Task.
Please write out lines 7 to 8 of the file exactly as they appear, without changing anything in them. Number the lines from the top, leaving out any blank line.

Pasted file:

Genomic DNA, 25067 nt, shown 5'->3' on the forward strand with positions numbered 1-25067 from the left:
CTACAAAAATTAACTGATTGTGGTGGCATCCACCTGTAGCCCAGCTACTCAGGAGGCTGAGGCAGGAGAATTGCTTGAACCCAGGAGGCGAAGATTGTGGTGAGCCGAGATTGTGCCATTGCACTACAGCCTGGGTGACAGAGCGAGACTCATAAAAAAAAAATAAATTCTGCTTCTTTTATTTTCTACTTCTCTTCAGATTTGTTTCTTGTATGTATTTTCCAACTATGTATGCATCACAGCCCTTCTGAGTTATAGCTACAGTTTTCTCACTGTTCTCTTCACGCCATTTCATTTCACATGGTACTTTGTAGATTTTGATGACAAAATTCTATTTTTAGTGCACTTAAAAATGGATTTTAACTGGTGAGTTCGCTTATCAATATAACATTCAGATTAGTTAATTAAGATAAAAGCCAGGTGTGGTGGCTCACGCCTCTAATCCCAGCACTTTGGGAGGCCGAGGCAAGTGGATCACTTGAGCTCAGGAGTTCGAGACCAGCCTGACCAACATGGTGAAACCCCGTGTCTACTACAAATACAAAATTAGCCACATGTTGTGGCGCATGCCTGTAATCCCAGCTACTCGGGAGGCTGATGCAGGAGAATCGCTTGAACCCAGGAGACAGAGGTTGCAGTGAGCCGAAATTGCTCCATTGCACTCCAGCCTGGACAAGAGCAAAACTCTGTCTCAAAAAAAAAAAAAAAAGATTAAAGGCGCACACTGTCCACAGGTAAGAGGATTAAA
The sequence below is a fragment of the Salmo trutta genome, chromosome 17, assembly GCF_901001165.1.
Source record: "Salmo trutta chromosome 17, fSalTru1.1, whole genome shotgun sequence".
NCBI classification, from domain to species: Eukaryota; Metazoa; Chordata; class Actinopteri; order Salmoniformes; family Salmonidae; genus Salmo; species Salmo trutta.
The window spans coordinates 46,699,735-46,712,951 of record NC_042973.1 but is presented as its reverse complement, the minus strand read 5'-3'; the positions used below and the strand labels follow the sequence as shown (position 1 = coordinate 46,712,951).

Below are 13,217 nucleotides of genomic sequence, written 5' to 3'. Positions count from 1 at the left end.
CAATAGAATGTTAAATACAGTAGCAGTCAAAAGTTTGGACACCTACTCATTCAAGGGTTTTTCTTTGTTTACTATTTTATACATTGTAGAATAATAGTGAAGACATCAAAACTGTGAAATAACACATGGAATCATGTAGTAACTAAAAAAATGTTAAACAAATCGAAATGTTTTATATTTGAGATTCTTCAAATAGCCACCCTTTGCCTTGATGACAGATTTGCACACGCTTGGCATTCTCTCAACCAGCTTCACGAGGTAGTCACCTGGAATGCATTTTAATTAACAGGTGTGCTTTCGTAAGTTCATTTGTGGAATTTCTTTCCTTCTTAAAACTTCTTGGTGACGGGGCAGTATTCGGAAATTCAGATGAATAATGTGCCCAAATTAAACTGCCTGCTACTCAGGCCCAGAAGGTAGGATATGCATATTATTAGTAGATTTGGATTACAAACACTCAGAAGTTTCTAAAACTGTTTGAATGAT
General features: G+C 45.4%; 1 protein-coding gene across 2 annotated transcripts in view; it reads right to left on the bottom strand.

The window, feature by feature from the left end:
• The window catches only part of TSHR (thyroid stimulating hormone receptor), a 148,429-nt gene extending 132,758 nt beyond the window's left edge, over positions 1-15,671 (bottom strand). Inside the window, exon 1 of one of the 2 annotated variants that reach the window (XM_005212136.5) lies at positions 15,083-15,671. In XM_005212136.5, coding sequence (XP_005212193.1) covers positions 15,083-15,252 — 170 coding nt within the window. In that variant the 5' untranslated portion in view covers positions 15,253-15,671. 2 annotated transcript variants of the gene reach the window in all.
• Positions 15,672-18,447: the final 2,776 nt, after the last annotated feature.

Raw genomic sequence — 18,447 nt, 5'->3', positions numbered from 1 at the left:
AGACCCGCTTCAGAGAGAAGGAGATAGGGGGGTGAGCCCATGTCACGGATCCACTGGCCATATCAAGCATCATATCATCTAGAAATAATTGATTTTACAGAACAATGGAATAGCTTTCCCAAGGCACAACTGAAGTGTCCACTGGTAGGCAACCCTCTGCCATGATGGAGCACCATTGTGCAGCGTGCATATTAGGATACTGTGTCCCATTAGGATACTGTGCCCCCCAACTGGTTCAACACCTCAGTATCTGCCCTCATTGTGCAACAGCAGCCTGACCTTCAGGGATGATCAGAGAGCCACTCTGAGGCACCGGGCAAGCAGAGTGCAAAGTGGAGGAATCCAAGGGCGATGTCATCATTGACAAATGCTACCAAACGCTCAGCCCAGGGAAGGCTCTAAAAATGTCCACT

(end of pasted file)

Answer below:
Below are 13,217 nucleotides of genomic sequence, written 5' to 3'. Positions count from 1 at the left end.
CAATAGAATGTTAAATACAGTAGCAGTCAAAAGTTTGGACACCTACTCATTCAAGGGTTTTTCTTTGTTTACTATTTTATACATTGTAGAATAATAGTGAAGACATCAAAACTGTGAAATAACACATGGAATCATGTAGTAACTAAAAAAATGTTAAACAAATCGAAATGTTTTATATTTGAGATTCTTCAAATAGCCACCCTTTGCCTTGATGACAGATTTGCACACGCTTGGCATTCTCTCAACCAGCTTCACGAGGTAGTCACCTGGAATGCATTTTAATTAACAGGTGTGCTTTCGTAAGTTCATTTGTGGAATTTCTTTCCTTCTTAAAACTTCTTGGTGACGGGGCAGTATTCGGAAATTCAGATGAATAATGTGCCCAAATTAAACTGCCTGCTACTCAGGCCCAGAAGGTAGGATATGCATATTATTAGTAGATTTGGATTACAAACACTCAGAAGTTTCTAAAACTGTTTGAATGAT